S. Fish and Wildlife Service says that 90 percent of imported green iguanas carry some strain of intestinal bacteria. ” (aspca. org) The commercial trade of wild animals is a multi-billion dollar business, capturing wild animals threatens their survival in their native habitats. The huge demand for exotic pets is making illegal capturing and trade business boom, millions of birds, mammals and reptiles are being captured each year most of which die while being captured and transported. Baby monkeys and chimps are taken from there mothers very early, in some cases three days old.
The mortality rates of wild animals vary depending on what kind of animal it is, where it came from, how they captured and transported it and the ability for the species to cope with the extreme trauma and its ability to adapt to captive life. Nations with a lot of wild life have not been able to control the trade of their wild life. “Forty percent of vertebrate animals that are endangered or threatened with extinction today were brought to that point, in part, by the uncontrollable wildlife trade. (TheHumaneSociety. org) Wild animals should not be kept as pets and the pre-existing laws should be enforced. The term wild in this context specifically applies to any species of animal which has not undergone a fundamental change in behavior to have a close co-existence with humans. Most humans who own wild animals believe that they have achieved a distinct bond with their animal and that they have in fact succeeded in more than just co-existing with their wild animal.
But there is no way in telling if wild animal’s deadly instincts have gone away and in most cases they have not. Since the federal government is restricted by the constitution only a single state is able to mandate on what is and is not legal to own. The states that do not allow any ownership of wild animals are: Alaska, California, Colorado, Connecticut, Georgia, Hawaii, Iowa, Kentucky, Maryland, Massachusetts, New Hampshire, New Jersey, New Mexico, New York, Oregon, Tennessee, Utah, Vermont, Washington and Wyoming.
In Ohio the law is “No person may bring into the state a non-domestic animal unless the possessor: obtains an entry permit; health certificate certifying the animal is free of infectious diseases; and a certificate of veterinary inspection. Persons in the state possessing non-domestic animals do not need to obtain a permit. ” In West Virginia only regulates native species to the state. A person possessing a native animal in captivity as a “pet” must obtain a permit. However, there are no state laws governing private possession of exotic animals.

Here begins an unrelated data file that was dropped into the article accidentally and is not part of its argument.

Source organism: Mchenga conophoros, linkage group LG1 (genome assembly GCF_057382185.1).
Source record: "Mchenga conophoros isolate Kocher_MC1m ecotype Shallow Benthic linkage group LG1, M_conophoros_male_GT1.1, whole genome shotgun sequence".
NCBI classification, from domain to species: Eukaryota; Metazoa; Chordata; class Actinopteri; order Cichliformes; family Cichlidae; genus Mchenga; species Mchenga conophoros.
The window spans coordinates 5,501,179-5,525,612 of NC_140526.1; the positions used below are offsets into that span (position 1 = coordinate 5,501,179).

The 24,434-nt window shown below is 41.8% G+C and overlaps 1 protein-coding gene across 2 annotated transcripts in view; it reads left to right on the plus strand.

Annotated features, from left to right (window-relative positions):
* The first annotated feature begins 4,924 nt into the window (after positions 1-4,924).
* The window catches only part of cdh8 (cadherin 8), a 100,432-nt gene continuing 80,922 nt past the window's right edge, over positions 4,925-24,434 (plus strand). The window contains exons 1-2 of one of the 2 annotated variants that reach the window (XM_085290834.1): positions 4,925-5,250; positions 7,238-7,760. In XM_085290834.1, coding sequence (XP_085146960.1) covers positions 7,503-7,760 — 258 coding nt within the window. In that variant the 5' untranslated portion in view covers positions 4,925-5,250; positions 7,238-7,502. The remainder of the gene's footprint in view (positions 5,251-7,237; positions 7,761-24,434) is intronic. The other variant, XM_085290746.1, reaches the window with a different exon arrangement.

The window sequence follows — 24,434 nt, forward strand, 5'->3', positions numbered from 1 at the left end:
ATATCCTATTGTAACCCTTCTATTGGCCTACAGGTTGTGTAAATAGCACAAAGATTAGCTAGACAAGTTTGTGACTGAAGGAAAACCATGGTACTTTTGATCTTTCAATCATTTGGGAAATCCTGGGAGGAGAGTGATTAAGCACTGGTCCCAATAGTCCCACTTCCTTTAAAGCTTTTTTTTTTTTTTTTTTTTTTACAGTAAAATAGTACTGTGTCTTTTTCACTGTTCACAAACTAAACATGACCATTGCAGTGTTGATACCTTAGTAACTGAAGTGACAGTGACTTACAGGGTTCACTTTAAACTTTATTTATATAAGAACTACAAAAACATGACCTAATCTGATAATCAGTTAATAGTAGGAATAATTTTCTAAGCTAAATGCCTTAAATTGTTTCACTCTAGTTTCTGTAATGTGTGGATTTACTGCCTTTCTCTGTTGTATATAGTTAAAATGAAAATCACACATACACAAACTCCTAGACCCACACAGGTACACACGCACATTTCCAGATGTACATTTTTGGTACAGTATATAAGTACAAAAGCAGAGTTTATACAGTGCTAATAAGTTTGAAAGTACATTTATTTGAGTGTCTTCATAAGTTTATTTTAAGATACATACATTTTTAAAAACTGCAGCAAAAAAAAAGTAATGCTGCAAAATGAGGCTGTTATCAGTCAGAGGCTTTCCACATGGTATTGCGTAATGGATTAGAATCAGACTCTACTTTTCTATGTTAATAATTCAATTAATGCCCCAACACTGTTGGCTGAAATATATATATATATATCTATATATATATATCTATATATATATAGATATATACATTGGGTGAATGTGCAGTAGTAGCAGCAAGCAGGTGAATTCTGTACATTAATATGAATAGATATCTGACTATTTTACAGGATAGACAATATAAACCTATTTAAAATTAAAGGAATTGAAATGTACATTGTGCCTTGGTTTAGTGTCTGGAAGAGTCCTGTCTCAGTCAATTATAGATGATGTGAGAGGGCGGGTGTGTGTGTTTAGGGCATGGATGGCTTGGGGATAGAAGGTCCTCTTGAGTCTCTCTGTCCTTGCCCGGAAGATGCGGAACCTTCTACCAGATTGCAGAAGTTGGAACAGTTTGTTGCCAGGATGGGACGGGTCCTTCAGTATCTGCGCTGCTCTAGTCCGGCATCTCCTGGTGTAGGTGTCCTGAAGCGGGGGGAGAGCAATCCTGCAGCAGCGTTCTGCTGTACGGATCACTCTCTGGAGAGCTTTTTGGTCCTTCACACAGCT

In Wisconsin they require all animals commonly sold in pet shops to have certificates of veterinary inspection if they are brought from outside the state. (BornfreeUSA. com) For over fifteen years Dennis Hill has been breeding and selling tigers from his house in Indiana. At one period of time Mr. Hill had twenty-four tigers, three bears, six leopards and one cougar that he single handedly took care of. He tells the interviewers in the documentary The Tiger Next Door “I know exactly what they are thinking of just by looking into their eyes. ” This is a common delusion that exotic pet owners share.
Joe Taft had previously taken two of his tigers while talking to Dennis one on one he announced that the female tiger was so poorly taken care of she had nine abscessed teeth. After many years of complaints by his neighbors about the horrible and inhumane conditions these animals were in the Department of Natural Resources came out to investigate his operation and found that he was unable to take care of his animals, they ended up taking away all but three tigers. There are however success stories of people owning wild animals as pets. In 1969 John Randall and Ace Berg bought a lion cub they saw for sale.